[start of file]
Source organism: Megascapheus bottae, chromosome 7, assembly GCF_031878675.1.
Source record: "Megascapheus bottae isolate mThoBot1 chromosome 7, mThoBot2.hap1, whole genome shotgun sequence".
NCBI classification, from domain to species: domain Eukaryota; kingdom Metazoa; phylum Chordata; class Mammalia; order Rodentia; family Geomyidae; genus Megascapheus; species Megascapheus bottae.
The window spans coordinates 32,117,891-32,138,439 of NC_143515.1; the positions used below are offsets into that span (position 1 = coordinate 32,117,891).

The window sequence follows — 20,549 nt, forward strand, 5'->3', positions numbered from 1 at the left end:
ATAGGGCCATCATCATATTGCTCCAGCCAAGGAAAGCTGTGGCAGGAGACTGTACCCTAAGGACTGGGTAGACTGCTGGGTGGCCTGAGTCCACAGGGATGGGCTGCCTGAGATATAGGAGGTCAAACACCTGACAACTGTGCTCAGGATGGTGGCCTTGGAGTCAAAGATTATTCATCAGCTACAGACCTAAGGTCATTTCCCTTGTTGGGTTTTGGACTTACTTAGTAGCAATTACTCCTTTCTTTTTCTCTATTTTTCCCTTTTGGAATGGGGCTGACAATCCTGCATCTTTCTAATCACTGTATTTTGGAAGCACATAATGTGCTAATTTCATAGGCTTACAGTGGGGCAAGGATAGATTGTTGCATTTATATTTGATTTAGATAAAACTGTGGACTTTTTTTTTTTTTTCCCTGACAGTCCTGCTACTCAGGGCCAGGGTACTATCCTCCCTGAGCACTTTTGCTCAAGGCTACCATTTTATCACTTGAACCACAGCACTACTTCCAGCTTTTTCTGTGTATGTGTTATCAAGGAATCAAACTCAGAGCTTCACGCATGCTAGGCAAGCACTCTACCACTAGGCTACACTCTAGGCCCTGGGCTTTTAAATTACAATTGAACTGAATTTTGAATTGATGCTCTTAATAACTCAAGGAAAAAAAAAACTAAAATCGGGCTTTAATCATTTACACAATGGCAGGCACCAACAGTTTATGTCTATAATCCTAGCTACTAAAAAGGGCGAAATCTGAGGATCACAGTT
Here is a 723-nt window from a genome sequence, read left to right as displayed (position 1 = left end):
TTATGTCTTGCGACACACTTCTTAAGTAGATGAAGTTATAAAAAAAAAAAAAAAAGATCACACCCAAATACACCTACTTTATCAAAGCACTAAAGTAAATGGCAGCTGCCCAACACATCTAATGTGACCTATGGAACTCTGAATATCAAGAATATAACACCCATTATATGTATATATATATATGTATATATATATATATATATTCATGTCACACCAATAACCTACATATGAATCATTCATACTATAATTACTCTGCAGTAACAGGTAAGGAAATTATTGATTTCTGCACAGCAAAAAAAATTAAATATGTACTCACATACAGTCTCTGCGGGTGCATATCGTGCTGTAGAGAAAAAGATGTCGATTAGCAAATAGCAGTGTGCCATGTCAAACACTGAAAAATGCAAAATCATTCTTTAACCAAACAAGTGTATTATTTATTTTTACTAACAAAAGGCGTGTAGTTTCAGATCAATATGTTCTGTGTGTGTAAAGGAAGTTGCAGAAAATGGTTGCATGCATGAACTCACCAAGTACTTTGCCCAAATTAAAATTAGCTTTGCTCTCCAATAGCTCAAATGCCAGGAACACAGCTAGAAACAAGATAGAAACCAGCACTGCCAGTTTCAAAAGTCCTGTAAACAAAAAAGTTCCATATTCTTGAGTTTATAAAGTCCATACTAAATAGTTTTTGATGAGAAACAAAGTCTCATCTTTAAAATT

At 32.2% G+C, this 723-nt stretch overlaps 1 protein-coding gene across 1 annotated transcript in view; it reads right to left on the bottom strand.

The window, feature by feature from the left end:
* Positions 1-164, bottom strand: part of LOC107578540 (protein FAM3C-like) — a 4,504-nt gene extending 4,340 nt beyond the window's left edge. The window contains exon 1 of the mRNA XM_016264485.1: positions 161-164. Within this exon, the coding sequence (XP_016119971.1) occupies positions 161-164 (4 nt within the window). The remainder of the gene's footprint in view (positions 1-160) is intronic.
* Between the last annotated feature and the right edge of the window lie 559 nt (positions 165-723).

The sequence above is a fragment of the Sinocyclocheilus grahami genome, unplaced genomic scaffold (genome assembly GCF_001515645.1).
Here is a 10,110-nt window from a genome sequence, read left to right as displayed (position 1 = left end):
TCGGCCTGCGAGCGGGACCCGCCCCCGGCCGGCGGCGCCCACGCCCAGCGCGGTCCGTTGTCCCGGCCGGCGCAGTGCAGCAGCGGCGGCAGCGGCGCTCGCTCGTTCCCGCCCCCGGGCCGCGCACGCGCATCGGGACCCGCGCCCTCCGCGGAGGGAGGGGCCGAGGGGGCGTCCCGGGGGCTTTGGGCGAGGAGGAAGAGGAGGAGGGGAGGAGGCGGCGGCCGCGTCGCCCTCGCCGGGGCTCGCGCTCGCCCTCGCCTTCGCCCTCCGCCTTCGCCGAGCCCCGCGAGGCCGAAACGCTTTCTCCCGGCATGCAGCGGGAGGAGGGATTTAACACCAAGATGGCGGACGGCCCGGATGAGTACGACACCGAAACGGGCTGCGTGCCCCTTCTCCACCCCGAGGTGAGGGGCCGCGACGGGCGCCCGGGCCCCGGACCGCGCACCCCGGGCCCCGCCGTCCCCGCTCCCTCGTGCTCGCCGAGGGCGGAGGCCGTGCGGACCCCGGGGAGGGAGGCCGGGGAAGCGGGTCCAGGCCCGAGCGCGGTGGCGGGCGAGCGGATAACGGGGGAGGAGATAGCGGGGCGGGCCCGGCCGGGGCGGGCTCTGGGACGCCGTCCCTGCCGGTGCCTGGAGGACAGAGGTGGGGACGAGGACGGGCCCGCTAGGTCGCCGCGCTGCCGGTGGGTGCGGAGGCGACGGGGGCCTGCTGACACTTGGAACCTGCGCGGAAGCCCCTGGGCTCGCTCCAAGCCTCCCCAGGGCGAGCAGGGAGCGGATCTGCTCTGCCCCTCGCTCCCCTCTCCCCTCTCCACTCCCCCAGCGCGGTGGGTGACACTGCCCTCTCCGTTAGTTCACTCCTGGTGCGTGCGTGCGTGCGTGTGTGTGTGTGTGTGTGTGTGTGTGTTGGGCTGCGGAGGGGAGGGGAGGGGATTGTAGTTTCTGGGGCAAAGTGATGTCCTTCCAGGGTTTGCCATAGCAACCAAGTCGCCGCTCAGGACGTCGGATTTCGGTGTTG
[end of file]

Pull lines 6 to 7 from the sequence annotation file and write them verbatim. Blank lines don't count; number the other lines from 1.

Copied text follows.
ATAGGGCCATCATCATATTGCTCCAGCCAAGGAAAGCTGTGGCAGGAGACTGTACCCTAAGGACTGGGTAGACTGCTGGGTGGCCTGAGTCCACAGGGATGGGCTGCCTGAGATATAGGAGGTCAAACACCTGACAACTGTGCTCAGGATGGTGGCCTTGGAGTCAAAGATTATTCATCAGCTACAGACCTAAGGTCATTTCCCTTGTTGGGTTTTGGACTTACTTAGTAGCAATTACTCCTTTCTTTTTCTCTATTTTTCCCTTTTGGAATGGGGCTGACAATCCTGCATCTTTCTAATCACTGTATTTTGGAAGCACATAATGTGCTAATTTCATAGGCTTACAGTGGGGCAAGGATAGATTGTTGCATTTATATTTGATTTAGATAAAACTGTGGACTTTTTTTTTTTTTTCCCTGACAGTCCTGCTACTCAGGGCCAGGGTACTATCCTCCCTGAGCACTTTTGCTCAAGGCTACCATTTTATCACTTGAACCACAGCACTACTTCCAGCTTTTTCTGTGTATGTGTTATCAAGGAATCAAACTCAGAGCTTCACGCATGCTAGGCAAGCACTCTACCACTAGGCTACACTCTAGGCCCTGGGCTTTTAAATTACAATTGAACTGAATTTTGAATTGATGCTCTTAATAACTCAAGGAAAAAAAAAACTAAAATCGGGCTTTAATCATTTACACAATGGCAGGCACCAACAGTTTATGTCTATAATCCTAGCTACTAAAAAGGGCGAAATCTGAGGATCACAGTT
Here is a 723-nt window from a genome sequence, read left to right as displayed (position 1 = left end):